After a three-hour hearing on a proposed supermarket in the boarded-up Albertsons/Lucky store on the El Cerrito-Richmond border, the Richmond Planning Commission held off taking action in hopes of fostering a dialogue between the project applicants and or other retailers they view as harmful to the neighborhood.
"We decided to give the neighborhood and surrounding community more time to work with the developer to try to come to an agreement about who would come in as a tenant," said Carol Teltschick-Fall, a member of the commission.
Though no tenant has been identified, a number of residents object to Walmart coming in. They also say allowing the supermarket to be open 24 hours and to sell wine, beer and liquor will increase crime and damage neighborhood quality-of-life.
Colliers International, the commercial real estate firm representing the owner, Antonio Carrico of El Cerrito, says no tenant has been selected yet and that it has spoken to several potential operators of the proposed supermarket.
Teltschick-Fall said Collier's representative, Henry Inglehardt, told her before the Thursday night meeting of the Planning Commission that he's talked with Fresh & Easy, Grocery Outlet, 99¢ Only Stores, Staples, Trader Joe's, Walmart and Whole Foods, among others.
Inglehardt earlier told Patch that no deal with a retailer can be struck until the conditional use permit and its terms are decided by the planning commission.
The commission decided to reopen the public hearing on the issue at its meeting on June 21, Teltschick-Fall said.
Commissioners "had reservations about approving the use without knowing who the tenant will be," said Kieron Slaughter, an assistant city planner for Richmond. They were reminded by the city attorney "that they couldn't debate a specific tenant nor could they make approval based on a tenant," Slaughter said.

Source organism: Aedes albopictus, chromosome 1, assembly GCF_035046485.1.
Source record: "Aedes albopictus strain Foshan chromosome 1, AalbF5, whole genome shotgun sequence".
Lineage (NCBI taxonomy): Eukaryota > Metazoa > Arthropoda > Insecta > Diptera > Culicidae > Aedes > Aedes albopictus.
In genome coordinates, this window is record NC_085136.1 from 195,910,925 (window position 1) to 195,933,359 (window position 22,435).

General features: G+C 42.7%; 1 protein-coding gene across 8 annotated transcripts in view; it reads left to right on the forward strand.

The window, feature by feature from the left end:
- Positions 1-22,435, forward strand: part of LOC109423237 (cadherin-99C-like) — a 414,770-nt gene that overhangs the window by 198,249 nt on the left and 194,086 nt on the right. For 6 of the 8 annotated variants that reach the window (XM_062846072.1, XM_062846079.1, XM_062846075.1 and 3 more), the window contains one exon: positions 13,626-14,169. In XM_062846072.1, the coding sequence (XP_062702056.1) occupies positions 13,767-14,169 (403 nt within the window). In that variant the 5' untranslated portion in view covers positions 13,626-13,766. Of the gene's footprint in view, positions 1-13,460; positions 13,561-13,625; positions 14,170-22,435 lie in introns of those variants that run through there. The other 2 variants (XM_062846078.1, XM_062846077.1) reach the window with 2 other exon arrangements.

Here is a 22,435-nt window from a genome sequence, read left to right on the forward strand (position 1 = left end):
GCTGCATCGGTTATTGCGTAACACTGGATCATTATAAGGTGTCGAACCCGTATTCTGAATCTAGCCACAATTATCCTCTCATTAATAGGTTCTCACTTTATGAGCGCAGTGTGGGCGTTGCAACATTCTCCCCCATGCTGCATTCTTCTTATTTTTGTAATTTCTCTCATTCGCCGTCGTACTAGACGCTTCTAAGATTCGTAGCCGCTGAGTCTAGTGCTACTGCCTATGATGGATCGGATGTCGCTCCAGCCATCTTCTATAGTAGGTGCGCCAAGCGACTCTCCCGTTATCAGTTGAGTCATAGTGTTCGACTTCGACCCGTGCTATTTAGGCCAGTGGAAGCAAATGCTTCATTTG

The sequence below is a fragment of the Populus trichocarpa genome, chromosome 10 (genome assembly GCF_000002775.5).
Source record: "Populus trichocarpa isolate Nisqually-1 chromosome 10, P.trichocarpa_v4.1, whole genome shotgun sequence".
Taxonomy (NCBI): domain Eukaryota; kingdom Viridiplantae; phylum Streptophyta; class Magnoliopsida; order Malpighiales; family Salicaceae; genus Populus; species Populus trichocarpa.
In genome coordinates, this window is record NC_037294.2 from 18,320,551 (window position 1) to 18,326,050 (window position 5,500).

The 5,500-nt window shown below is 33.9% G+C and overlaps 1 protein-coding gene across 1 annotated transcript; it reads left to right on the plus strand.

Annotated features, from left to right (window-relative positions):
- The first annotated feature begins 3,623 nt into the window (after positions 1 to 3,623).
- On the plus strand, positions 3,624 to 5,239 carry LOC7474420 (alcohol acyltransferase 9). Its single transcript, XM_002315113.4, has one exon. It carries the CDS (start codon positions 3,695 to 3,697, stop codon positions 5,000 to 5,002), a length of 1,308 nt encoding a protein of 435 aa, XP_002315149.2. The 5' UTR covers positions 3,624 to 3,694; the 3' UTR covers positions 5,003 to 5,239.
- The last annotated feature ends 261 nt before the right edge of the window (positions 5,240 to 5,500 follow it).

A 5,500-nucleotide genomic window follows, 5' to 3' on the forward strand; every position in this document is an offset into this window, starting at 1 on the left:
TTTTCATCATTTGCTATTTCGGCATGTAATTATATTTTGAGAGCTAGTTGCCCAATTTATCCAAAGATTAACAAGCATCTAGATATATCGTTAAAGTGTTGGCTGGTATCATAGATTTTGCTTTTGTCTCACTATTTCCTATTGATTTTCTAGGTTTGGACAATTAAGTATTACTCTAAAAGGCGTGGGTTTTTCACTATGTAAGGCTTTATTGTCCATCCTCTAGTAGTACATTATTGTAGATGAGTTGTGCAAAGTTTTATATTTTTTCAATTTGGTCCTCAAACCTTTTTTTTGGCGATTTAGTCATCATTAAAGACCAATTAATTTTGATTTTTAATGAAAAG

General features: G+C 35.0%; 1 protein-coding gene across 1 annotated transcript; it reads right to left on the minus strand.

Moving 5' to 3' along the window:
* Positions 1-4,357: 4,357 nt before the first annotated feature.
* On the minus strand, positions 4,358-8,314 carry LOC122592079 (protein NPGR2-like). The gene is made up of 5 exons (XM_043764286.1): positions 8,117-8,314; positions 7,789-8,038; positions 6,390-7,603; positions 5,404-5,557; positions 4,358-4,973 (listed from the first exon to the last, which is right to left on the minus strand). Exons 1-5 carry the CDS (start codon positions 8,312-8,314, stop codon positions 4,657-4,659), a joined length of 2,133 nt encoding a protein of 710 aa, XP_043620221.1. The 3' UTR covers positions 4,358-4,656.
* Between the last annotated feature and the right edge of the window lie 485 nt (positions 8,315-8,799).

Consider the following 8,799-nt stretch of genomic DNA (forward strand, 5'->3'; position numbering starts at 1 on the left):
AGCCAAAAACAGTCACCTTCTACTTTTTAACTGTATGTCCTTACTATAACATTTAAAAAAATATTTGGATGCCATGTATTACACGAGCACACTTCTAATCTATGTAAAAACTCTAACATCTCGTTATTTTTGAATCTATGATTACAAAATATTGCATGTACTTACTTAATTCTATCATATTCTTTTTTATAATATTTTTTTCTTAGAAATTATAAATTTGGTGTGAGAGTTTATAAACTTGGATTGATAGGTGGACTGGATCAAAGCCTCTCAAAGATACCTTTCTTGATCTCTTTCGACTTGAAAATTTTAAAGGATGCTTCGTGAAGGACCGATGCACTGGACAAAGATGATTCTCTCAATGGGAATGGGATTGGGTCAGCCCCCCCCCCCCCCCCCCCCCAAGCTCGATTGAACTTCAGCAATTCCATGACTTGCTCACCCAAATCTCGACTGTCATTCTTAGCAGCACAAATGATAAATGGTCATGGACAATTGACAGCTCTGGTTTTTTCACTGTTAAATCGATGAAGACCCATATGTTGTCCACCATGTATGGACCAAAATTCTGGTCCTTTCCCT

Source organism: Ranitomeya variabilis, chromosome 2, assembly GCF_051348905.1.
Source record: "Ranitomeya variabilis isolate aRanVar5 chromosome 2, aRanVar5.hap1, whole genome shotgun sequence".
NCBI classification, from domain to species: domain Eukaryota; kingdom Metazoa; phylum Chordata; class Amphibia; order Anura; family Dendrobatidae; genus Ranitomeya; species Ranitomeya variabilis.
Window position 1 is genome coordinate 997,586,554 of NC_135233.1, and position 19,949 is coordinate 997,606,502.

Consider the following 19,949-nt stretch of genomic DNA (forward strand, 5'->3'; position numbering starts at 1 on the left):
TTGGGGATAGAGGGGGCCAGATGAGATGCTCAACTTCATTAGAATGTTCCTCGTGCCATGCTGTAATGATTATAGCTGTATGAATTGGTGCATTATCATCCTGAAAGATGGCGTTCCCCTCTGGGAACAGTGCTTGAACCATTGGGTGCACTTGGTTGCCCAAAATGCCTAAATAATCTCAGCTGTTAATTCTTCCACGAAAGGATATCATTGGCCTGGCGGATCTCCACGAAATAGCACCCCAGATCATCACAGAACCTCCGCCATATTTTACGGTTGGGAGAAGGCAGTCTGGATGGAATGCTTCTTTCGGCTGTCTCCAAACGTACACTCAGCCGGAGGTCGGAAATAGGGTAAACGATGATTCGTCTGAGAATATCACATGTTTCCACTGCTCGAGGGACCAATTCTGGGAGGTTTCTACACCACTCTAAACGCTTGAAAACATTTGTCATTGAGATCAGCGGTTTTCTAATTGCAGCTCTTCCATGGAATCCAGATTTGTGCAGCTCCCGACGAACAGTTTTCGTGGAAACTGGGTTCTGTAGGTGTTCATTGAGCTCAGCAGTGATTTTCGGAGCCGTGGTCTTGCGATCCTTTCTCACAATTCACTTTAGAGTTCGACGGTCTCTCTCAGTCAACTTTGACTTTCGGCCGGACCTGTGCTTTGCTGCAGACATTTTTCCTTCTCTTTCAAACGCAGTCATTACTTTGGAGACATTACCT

The commission also wanted the city's Design Review Board to reconsider the exterior design for two sides of the 32,821-square-foot building, the side facing residences across Key Boulevard and the rear side facing El Cerrito's Baxter Creek Gateway Park, according to Teltschick-Fall.
A press release from "Alta Punta Terrace and Richmond Neighbors" distributed Saturday by El Cerrito resident Barbara Bennett, said, "At Thursday’s hearing neighbors of the project site were visibly agitated and even terrified of the prospect of a Wal-Mart in their neighborhood. They cited concerns over traffic, blight, crime and the company’s business practices both at home and abroad."
Patch has requested information from Walmart but has not received a reply.
The closed former Albertsons/Lucky store, surrounded by a chain-link fence, has suffered some vandalism and contributes to a forlorn look at the high-profile location at the intersection of two main traffic arteries, San Pablo and MacDonald avenues. On the same lot is a shuttered restaurant building, and across the street is a closed Safeway.
The property, which straddles the border between El Cerrio and Richmond, is a concern not only to nearby residents but also to officials and planners in both cities.
"That's a cornerstone property to the whole city of Richmond," Teltschick-Fall said. "That should be reflective of the city's vision."
The property is of concern also to the City of El Cerrito since it sits at the city's main north entrance and abuts the Baxter Creek Gateway Park and the planned link between El Cerrito's Ohlone Greenway and the Richmond Greenway.
Bennett told Patch that the neighborhood suffered when the Safeway was selling alcohol and open 24 hours: "They had muggings. They had shootings. They had zombie drug addicts knocking on doors in the middle of the night."
Teltschick-Fall said the crime issue was one reason Safeway eventually ceased 24-hour operation at that location before it closed entirely.
Bennett said she will attend a neighbors' meeting Tuesday night with the aim of trying "to collaborate with the developer and owner to try to get a grocery store that makes sense."